Department of Homeland Security opening Silicon Valley office

In what could be a move to patch things up after the NSA spying scandal, the U.S. Department of Homeland Security is opening up an office in Silicon Valley
The satellite office “will serve as another point of contact with our friends here,” said DHS Secretary Jeh Johnson in a speech at the RSA security conference in San Francisco.

“We want to strengthen our critical relationships in Silicon Valley and ensure that the government and the private sector benefit from each other’s research and development,” he said. And he put in a pitch for some of the valley’s “talented workforce” to come spend a couple years in Washington, D.C. in government jobs.

Johnson held out an olive branch to the tech industry while worrying about a move toward encrypting consumer data that he said makes it hard for law enforcement to catch the bad guys.

The conference, which has drawn more than 500 exhibitors to the city’s Moscone Center, is the biggest annual bash for corporate security gurus and cyber-security companies.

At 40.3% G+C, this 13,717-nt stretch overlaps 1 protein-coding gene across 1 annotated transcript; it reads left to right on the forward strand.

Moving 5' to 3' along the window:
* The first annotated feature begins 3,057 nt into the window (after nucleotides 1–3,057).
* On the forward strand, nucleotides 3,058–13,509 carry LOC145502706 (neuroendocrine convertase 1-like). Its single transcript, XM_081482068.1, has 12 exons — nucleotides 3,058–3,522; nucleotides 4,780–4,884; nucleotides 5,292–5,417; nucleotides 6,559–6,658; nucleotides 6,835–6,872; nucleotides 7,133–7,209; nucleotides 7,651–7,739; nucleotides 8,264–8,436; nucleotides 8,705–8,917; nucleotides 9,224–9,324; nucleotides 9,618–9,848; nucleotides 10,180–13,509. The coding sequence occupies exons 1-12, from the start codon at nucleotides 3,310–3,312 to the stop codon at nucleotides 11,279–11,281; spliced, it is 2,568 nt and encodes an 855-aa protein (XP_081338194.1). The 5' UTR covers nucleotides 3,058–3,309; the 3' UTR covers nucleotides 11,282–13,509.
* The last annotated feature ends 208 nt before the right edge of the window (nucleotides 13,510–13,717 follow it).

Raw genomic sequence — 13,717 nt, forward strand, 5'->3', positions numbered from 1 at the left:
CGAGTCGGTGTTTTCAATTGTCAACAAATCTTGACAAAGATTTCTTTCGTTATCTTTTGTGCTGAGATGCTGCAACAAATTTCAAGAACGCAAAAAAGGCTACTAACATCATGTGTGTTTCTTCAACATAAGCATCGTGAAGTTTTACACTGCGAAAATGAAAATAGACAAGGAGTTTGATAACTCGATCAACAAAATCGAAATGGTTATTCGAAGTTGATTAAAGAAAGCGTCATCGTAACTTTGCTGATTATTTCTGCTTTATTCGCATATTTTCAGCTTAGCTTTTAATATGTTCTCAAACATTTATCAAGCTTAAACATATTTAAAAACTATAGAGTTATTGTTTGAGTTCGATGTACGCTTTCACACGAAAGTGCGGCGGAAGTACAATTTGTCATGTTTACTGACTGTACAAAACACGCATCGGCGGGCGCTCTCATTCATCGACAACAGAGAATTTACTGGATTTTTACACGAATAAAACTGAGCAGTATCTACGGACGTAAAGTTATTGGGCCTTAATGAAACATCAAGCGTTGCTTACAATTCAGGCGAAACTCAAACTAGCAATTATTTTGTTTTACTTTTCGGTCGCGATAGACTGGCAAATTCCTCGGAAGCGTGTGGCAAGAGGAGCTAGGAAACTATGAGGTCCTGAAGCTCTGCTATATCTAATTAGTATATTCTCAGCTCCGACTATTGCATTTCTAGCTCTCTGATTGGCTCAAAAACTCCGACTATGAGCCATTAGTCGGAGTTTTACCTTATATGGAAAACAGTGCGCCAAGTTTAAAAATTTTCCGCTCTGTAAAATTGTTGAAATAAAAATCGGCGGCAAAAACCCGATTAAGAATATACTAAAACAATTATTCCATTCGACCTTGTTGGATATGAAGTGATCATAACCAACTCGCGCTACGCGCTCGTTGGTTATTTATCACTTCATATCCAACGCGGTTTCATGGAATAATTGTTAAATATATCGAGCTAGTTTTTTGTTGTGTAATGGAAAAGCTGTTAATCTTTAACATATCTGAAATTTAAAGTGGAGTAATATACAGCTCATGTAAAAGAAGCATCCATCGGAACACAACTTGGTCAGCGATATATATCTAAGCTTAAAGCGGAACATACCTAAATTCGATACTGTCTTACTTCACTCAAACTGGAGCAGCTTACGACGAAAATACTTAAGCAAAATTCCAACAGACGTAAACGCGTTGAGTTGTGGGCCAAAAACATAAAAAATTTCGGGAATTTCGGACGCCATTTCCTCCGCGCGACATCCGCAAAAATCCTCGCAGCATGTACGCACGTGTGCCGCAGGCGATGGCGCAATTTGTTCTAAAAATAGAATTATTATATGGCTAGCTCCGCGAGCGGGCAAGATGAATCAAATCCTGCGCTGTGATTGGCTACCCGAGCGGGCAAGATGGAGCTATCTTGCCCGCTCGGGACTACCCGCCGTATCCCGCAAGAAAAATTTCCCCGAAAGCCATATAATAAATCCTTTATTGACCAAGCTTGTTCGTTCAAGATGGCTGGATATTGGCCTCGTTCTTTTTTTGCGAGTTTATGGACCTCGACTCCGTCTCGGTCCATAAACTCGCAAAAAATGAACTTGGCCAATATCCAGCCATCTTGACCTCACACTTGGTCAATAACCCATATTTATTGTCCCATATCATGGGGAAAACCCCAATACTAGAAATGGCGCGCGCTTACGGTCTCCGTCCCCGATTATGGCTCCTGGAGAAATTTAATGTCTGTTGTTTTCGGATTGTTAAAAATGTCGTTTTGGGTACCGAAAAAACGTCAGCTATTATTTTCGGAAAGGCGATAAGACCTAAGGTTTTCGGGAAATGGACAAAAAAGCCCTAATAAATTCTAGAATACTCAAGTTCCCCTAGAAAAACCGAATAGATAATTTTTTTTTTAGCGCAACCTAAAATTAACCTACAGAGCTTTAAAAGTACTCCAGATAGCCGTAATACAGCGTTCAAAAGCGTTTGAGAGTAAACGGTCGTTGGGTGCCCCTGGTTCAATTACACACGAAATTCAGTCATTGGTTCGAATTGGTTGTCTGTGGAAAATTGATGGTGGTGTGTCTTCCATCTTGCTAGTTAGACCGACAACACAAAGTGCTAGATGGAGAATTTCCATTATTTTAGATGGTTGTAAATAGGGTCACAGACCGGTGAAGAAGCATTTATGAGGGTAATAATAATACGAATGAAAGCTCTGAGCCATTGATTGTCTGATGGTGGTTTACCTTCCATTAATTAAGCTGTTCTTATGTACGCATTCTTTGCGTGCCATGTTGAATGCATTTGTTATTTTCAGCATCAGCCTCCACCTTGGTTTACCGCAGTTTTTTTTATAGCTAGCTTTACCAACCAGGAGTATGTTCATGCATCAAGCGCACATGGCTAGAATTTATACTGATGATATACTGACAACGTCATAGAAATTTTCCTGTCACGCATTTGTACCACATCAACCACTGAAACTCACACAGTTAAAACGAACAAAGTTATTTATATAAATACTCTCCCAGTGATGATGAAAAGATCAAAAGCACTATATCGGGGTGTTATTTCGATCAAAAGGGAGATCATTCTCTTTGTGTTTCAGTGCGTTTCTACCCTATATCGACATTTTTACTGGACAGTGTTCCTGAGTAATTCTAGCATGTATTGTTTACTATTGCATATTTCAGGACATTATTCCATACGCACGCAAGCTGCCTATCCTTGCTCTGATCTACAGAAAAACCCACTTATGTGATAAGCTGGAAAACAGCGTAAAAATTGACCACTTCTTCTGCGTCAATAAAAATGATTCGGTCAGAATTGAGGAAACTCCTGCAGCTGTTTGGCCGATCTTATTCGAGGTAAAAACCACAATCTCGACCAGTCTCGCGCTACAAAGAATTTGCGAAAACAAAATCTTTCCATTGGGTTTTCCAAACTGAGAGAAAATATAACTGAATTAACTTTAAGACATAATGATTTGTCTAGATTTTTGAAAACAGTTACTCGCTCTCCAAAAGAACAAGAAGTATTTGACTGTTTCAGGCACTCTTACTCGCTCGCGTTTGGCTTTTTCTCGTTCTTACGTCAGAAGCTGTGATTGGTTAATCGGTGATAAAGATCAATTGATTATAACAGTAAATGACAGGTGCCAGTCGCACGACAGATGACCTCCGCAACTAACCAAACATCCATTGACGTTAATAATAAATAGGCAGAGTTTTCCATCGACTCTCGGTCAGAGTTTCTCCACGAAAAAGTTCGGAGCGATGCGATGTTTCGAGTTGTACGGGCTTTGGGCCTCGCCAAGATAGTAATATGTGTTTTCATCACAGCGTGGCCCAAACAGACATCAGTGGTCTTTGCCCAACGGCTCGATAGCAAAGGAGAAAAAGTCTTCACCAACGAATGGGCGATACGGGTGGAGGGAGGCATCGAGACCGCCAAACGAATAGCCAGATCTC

Johnson acknowledged that the relationship between the federal government and the valley’s tech companies has been a little rocky lately.

In the wake of revelations that the National Security Agency was riffling through emails and other consumer activity on the websites of valley-based social media and online companies, Facebook, Google and others are responding by encrypting consumer data.

Johnson tried to make a case for continuing law enforcement access to the data, and urged the tech industry to help find a compromise solution.

“The current course we are on, toward deeper and deeper encryption in response to the demands of the marketplace, is one that presents real challenges for those in law enforcement and national security,” he said.

“Let me be clear: I understand the importance of what encryption brings to privacy. But, imagine the problems if, well after the advent of the telephone, the warrant authority of the government to investigate crime had extended only to the U.S. mail,” he said.

He acknowledged that the solution “must take full account of the privacy rights and expectations of the American public, the state of the technology, and the cyber security of American businesses.”

 

Photo: Homeland Security Secretary Jeh Johnson. (Cliff Owen/Associated Press)

 

Tags: , , , , ,

 

Share this Post



 
 
 
  • alrui

    Oh goody, more spying by our over lords!

 
 
css.php